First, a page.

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Chester Beatty Library – A History

Chester Beatty Library – A History –  In John Healy’s debut article, he chronicles the history of the famous library and museum

The Chester Beatty Library and museum ( known simply as the Chester Beatty ) is located in the grounds of Dublin Castle and contains one of the best collections of artefacts from East Asian, Persian, North African, Islamic and Western traditions in the world.

The collection was made by Sir Alfred Chester Beatty, born in 1875. He was a British American mining magnate and philanthropist (dubbed ‘The King Of Copper‘) who would leave the collection to the people of Ireland (more on that later). Originally housed in Shrewsbury Road in a property purchased by Beatty in 1950, the collection first went on display in 1953. It was eventually moved to the purposely renovated museum it is housed in today in Dublin Castle on February 7th 2000.

Beatty was made an honourary citizen of Ireland in 1957. When he died in 1968 aged 92 he was one of the few individuals at the time given a state funeral. He is buried in Glasnevin Cemetery.

The items on display in the museum like Sacred texts, illuminated manuscripts and miniature paintings, to name some of the objects, were gathered from across the world’s religions and beliefs for this collection. The museum’s pieces are displayed in two galleries: ‘Arts of the Book’ and ‘Sacred Traditions‘. Both of the exhibits display manuscripts, miniature paintings, prints, drawings, rare books and some decorative arts.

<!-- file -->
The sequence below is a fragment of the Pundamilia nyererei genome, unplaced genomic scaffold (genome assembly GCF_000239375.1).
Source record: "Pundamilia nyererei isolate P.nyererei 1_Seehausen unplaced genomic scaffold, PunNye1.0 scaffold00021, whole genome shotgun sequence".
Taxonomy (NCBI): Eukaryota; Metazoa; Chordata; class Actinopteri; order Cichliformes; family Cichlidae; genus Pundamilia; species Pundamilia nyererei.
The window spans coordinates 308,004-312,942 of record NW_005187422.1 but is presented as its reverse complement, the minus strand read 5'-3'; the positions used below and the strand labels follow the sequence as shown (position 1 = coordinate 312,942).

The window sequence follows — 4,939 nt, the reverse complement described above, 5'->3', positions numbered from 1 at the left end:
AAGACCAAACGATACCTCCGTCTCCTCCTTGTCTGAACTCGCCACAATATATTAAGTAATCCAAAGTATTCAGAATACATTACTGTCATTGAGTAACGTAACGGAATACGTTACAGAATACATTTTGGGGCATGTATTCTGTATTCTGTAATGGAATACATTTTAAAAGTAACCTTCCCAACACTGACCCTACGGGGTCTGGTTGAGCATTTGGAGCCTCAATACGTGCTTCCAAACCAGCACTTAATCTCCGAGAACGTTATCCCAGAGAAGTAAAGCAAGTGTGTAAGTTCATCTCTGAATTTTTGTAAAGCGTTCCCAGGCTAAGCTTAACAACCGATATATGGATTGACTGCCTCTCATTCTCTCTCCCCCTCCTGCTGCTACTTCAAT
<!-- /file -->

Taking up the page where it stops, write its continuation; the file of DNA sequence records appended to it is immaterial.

Most of the manuscripts date to the third century with some as early as the second. One such group is the Chester Beatty Biblical Papyri regarded by many as a most important collection of early Christian manuscripts and a great reference source for Biblical students.

You don’t have to be a scholar to have an interest and curiosity in these items. You can check out Chinese snuff bottles (snuff: a mixture of tobacco and spices for ingestion via the nose ), sculptors, Japanese body armour and swords, magical amulets, ancient papyri and parchments.

The building itself is a fantastic space with an atrium height as tall as three stories and like most museums in Ireland admission is free but a donation is requested from visitors.

All access to floor levels and around the building is excellent with stairs, lifts and automatic doors to the galleries and beyond. When you have completed your visit to the galleries there is a third level (with a grand painting of Sir Alfred Chester Beatty) leading to a roof garden and a quiet space to relax your senses and digest the experience on completing the galleries.

The exhibitions start on the first floor and ‘Arts of the Book’, showing construction and techniques used in the history of writing, records and communications. This begins with the earliest known examples of Babylonian Cuneiform text and the first ever envelopes (both made from clay) circa 2600 BCE (Before Current Era). Cuneiform (which means ‘wedge shaped) is one of the oldest forms of writing known, getting its name by the use of a reed stylus cut to make the shapes in clay.

The exhibit continues on to display Egyptian papyri (using paper made from reeds) from the second century ACE (After Current Era). One document itself is about a house purchase and instructions by the buyer’s wife to offer more money to ensure they get the property!

The exhibit travels on to various items of manuscript, parchments, illuminations and prints. Some of the pieces displayed include the Quran in a large 16th century tomb (book), the thirteenth century introduction of Corpus Christi as a Christian event by Pope Urban IV, street plans of Paris (1734) and illustrations of street vendors who rose and became popular in the eighteenth and nineteenth centuries.